The 2019 tree will be lit for the first time on Dec. 4. Each year, thousands crowd the sidewalks for the event and millions watch the live broadcast. On Christmas Day, the lights shine for a full 24 hours. The tree will remain lit and on display through early 2020. Once the holidays end, the tree will be donated to Habitat for Humanity, where it is recycled and used as lumber in their building projects.
Honolulu City Lights
The city of Honolulu in Hawaii kicks off its month-long Christmas celebration called Honolulu City Lights with the lighting of its 50-foot Christmas tree and the display of wreaths, sculptures and the famed Shaka Santa and his wife, Mrs. Claus, also known as Tutu Mele.
The 21-foot Shaka Santa and Tutu Mele sit barefoot by the fountain in front of Honolulu Hale, Honolulu’s city hall. Standing a few feet next to them is the Christmas tree first lighted in 1985. It was originally adorned with wooden white doves, gold balls and was illuminated by flood lights.
From the lighting of the Christmas tree, more elements were added to the display such as the “corridor of lights,” gnomes, bears and Rudolph the Red-Nosed Reindeer. In 1990, the electric light parade, where buses, fire, police and emergency vehicles are festooned with lights and festive decor, was introduced.
Santa Claus Village in Finland
Found in the official hometown of Santa Claus, Rovaniemi, capital of Lapland in Finland, is the world-famous Christmas village where people can visit him in the Santa Claus Office all year round and watch his elves work.
Located in the Arctic Circle, the Santa Claus Village is home to several companies providing different accommodations and services to tourists, including reindeer rides and glass igloos and log cabins designed for viewing the Northern Lights.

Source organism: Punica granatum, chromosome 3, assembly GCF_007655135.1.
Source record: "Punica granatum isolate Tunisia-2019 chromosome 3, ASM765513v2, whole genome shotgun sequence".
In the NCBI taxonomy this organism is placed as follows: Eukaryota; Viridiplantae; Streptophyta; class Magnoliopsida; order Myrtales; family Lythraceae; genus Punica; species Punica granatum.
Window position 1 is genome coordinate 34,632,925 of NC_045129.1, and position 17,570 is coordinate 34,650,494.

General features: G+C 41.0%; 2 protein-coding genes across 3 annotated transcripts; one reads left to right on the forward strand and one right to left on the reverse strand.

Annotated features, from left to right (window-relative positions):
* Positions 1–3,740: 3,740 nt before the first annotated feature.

When Eleanor Roosevelt visited the place in 1950 to witness its rebuilding process after the World War II destruction, Rovaniemi officials rushed to build a cabin eight kilometers north of the city. The cabin marked the birth of the Santa Claus Village.
At present, the village is one of the most popular Santa Claus destinations in world, with more than 500,000 visitors from around the world every year.
Christmas Town Valkenburg in the Netherlands
Starting mid-November to January, the small town of Valkenburg in the Netherlands transforms into “Kerststad Valkenburg,” a Christmas town. During this time, Christmas markets are held in the caves, and a Christmas parade roams throughout the town.
Apart from the subterranean markets, the town also offers several activities including joining a toboggan run and a culinary walking tour.
The Municipal Cave (Gemeentegrot) of Valkenburg is the largest underground Christmas market in Europe while the Velvet Cave (Fluweelengrot) stretch through the centuries-old corridors underneath the ruined castle of Valkenburg.
Sources: rothenburg-tourismus.de, bavaria.by, rockefellercenter.com, nycgo.com, honolulucitylights.org, honolulu.gov, hawaii.com, visitfinland.com, visitrovaniemi.fi, christmastownvalkenburg.com, holland.com